The Dangerous Book for Boys premieres March 30th on Amazon Video.
By Ariba Bhuvad
Love. Happiness. Inspiration. Those are just some of the many positive emotions I felt while reviewing Amazon’s latest show, The Dangerous Book for Boys.
There wasn’t much expectation going in but what I was left with was something more valuable than I could have anticipated. The series is created/executive produced by Breaking Bad’s Bryan Cranston and Superbad’s Greg Mottola and inspired by a British guidebook for children. The story follows a family of five that have collectively lost a father, a husband, a son, and a brother. The devastating loss takes a toll on the family but also brings a twist they didn’t see coming–the deceased Patrick, played by the hilarious Chris Diamantopoulos, left behind a guidebook for the three sons. His hopes were to inspire them, teach them, and push them to think beyond their wildest imaginations. Being an inventor, Patrick put all sorts of how-to-dos in the book that sparks a series of fantasies specifically for his youngest son, Wyatt (Gabriel Bateman).
The season consists of six episodes and each episode focuses on a different aspect of the book that Wyatt finds himself in the middle of–ranging from landing on the moon or learning how to play poker. While he imagines his family in these fantasies with him, he is the true believer of the book his father left behind for them. The story is so endearing and sweet that it captures your heart from the get-go. I went into it thinking that this would be a children’s show and did not fathom the level of imaginative storytelling that would be infused within it. The fantastical feeling is one-half of what captures the viewer’s attention, because what lies at the heart of it is the family’s struggle to cope with the loss of Patrick. It is tragic, heartbreaking, and their pain feels so real that it directly connects with the person watching it. Along with Wyatt, he has two brothers, the rebellious Dash (Drew Powell), the over ambitious Liam (Kyan Zielinski), their mother Beth (Erin Hayes), Patrick’s twin brother also played by Diamantopoulos, and their corky grandmother Tiffany (Swoosie Kurtz). The family dynamic is extremely strong in the series and what makes it so relatable. Add in a bit of magic and hope, and The Dangerous Book for Boys translates into the perfect pick-me-up to fix the most sourest of moods.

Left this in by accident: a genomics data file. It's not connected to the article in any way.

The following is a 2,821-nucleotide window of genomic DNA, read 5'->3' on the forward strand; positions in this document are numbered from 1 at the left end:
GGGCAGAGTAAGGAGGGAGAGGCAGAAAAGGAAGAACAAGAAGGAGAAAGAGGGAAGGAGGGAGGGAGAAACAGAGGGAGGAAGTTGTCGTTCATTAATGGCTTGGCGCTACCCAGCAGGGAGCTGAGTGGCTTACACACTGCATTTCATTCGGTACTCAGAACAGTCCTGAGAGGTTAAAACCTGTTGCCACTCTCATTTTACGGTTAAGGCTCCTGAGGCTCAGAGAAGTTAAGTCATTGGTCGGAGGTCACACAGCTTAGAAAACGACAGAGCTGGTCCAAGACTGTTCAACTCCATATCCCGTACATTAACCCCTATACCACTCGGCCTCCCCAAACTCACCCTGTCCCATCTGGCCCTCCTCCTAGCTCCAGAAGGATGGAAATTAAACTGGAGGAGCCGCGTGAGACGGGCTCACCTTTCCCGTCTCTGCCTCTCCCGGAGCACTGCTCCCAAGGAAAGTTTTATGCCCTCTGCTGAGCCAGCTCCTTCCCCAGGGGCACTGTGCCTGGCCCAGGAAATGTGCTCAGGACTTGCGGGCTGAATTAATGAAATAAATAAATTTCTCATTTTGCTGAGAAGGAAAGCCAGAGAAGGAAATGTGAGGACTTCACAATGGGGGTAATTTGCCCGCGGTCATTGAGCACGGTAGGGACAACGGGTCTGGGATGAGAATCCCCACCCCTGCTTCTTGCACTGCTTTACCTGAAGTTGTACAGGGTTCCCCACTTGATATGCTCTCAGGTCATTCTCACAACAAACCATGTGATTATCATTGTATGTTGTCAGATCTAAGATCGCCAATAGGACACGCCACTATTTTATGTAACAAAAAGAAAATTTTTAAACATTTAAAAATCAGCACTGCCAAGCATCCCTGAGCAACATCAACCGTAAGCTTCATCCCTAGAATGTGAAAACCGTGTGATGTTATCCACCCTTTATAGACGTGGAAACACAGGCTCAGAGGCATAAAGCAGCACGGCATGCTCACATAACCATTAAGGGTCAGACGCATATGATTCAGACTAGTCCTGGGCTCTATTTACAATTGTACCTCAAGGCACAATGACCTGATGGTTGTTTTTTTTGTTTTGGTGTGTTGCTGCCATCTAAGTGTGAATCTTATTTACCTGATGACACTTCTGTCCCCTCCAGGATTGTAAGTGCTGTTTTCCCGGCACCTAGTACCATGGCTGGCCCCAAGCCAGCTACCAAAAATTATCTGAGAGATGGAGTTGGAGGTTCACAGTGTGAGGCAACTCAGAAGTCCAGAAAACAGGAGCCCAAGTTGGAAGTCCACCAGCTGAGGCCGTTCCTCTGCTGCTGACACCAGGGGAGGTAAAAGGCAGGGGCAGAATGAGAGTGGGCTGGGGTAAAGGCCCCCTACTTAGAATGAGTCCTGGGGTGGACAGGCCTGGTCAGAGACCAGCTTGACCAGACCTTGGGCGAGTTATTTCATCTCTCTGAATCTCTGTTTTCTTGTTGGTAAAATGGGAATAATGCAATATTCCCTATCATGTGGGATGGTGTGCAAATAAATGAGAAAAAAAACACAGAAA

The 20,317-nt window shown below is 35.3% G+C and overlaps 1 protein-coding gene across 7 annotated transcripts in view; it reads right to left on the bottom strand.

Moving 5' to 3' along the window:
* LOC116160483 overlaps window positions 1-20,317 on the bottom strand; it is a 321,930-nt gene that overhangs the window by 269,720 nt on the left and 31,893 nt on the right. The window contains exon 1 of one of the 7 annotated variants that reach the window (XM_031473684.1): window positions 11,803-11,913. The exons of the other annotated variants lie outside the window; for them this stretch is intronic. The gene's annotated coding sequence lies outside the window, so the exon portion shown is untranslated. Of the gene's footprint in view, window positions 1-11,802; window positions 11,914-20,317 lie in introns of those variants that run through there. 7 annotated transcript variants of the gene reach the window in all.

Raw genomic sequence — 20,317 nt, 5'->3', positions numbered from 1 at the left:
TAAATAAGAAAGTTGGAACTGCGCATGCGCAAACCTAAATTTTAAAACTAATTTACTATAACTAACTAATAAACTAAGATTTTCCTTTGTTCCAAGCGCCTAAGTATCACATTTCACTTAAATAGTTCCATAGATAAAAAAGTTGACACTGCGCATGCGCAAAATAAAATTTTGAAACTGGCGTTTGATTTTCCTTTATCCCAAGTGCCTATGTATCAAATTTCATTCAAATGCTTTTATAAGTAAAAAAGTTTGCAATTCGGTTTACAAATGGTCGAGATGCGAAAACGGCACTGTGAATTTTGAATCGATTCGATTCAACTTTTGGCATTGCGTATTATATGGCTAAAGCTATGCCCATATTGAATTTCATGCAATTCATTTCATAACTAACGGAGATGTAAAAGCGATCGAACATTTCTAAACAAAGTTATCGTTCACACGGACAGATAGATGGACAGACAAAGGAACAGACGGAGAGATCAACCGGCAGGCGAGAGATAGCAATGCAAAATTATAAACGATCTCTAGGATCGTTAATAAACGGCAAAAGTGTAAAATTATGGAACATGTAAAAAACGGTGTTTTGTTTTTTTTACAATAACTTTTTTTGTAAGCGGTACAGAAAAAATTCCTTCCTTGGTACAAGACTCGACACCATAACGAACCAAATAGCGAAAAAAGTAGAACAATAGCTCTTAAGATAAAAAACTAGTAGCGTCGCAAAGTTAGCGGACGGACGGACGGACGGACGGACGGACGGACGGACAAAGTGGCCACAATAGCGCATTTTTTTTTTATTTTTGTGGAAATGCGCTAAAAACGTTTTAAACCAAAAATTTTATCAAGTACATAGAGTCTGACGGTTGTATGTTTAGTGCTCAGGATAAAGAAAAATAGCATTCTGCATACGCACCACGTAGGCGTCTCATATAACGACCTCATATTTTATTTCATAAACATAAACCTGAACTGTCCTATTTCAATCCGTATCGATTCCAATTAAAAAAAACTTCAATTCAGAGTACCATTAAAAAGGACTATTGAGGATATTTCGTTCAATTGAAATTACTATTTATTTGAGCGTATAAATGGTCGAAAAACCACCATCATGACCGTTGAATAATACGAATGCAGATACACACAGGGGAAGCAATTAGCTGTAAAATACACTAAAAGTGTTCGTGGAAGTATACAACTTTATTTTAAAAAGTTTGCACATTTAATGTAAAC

Once I started watching the series, I was so invested that I binged it in its entirety. Something about the story and the execution of it all was so magical and beautiful. The element of the book was so perfect because it gave the kids something to aspire to even though their dad was no longer around to motivate them. And while it made for some wacky moments and made Wyatt appear like he may not be mentally stable to the outside world, the tale of this family trying to move forward without Patrick really tugged at my heartstrings. What stands out the most is that the narrative of the six episodes wasn’t simply focused on the heartbreak of losing a family member but how to take that and use it as motivation to live your best life. Quite often people break apart and can’t find a way to function but The Dangerous Book for Boys teaches its viewers that in sorrow there is a way to find joy, and it’s okay to mourn but don’t forget to live. How beautiful is that?
I give The Dangerous Book for Boys an A-.